5 Burning Questions the Minnesota Vikings Still Must Answer
It hasn't been the type of season Minnesota envisioned for itself.
With the early part of the schedule featuring some of the Vikings' easier opponents, the Vikings were hoping to accumulate victories early to compensate for the losses that will surely come later.
But four weeks in the Vikings are 1-3 and their playoff aspirations are hanging on by a thread.
After a 34-27 win over the Pittsburgh Steelers in London, that thread got a bit thicker. It was a nice showing, but the questions remain.
There are plenty of potholes that need to be fixed for the 2013 journey to experience a smoother journey from here.
This slideshow assesses five of the bigger questions that will determine Minnesota's success moving forward.
Will the Real Kyle Rudolph Please Stand Up?
After taking a massive leap in his second season (53 receptions, 493 receiving yards and nine touchdown receptions) that ended with a Pro Bowl MVP, expectations were increased greatly for the 2011 second round pick.
At 6'6" and 258 pounds, the size and athleticism is there for him to be one of the game's most dangerous threats in the red zone. Yet, he only has 12 receptions for 103 yards and a touchdown this season.
The problem with Rudolph is consistency. He can't seem to be a difference maker on a weekly basis.
Part of the problem there is the play at quarterback.
Receivers, across the board, cannot be successful if their quarterback can't get them the ball. But Rudolph isn't without fault either.
He can do a better job breaking away from his defender and making himself seen.
Just look at the win over Pittsburgh.
Minnesota's passing game was working well, by its standard, and Rudolph caught two passes for six yards on two targets.
Maybe if Cassel sticks as the starter and the passing game can do this more frequently, Rudolph's numbers will gradually improve as those two get comfortable.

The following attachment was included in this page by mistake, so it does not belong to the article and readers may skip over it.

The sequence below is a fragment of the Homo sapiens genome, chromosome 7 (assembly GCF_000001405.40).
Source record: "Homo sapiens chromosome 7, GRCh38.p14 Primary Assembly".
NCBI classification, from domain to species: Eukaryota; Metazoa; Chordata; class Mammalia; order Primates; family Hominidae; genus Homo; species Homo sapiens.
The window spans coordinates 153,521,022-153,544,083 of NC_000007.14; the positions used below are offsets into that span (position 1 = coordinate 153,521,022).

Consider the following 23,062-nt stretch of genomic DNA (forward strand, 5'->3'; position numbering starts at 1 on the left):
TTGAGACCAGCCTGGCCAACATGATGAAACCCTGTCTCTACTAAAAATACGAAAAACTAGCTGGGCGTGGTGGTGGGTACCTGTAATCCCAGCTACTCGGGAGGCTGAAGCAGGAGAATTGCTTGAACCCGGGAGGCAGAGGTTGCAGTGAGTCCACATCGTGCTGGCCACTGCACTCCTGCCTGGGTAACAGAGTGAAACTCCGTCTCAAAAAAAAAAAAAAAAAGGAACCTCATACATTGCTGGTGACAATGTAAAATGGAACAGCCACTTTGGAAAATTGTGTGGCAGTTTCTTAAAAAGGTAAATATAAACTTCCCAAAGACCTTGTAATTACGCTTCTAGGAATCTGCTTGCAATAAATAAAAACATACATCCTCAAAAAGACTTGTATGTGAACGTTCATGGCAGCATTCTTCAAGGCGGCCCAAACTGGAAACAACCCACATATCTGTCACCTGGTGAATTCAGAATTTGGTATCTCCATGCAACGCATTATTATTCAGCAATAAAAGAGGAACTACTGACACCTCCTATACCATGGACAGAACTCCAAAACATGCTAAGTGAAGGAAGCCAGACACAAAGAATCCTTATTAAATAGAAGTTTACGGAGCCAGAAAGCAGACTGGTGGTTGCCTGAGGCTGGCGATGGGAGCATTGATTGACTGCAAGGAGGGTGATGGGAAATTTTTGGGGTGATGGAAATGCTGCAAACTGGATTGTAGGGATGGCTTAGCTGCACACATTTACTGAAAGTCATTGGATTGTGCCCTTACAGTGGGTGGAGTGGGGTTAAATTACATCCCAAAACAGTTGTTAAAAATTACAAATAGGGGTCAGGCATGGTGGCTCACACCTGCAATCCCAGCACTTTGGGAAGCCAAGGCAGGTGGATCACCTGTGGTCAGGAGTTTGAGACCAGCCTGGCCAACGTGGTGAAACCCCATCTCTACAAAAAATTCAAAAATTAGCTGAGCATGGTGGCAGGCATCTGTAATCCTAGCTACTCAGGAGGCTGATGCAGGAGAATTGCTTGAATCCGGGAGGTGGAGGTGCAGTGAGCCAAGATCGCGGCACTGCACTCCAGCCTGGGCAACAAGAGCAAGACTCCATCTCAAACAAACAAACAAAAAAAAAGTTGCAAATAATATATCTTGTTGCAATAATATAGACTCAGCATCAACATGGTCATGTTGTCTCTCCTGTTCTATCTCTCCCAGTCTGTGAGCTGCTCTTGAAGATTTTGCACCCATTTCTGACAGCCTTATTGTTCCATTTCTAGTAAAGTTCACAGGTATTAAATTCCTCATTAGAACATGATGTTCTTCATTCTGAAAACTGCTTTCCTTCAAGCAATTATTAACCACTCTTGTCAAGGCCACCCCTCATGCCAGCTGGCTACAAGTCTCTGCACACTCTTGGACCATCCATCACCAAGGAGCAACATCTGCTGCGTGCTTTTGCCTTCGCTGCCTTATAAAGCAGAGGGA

Maybe they won't.
But Rudolph is better than this and it's painful to watch a talented player perform beneath his abilities.
Can the Secondary Get Its Act Together?
Maybe this is as good as it gets. Maybe this what the Vikings are.
The loss of Antoine Winfield was expected to hurt. But maybe not this badly.
Minnesota boasts the league's WORST pass defense (326 yards per game).
With injuries to cornerback Chris Cook and safety Jamarca Sanford, the unit was depleted against Pittsburgh. Pro Football Talk said Cook may or may not be back in time for the Week 6 battle with Carolina.
The Josh Robinson experiment as a starter isn't working. It's time to get rookie Xavier Rhodes in. Robinson has been targeted and torn apart by opposing quarterbacks, including against Pittsburgh when Antonio Brown drew a pass interference call that resulted in a 48-yard penalty.
He's struggling, and needs to be on the field less.
Outside of that, Minnesota needs Cook and Sanford to heal up and get back and hope the pass rush can disrupt the opposition's passing attack.
That will be key to lessening the aerial yardage allowed.
What's Up with the Offensive Line?
Many considered this unit to be one of the Vikings' greatest strengths entering 2013.
It allowed the 11th fewest sacks in 2012 (32; two per game) but allowed 10 in the first three games (3.33 per game).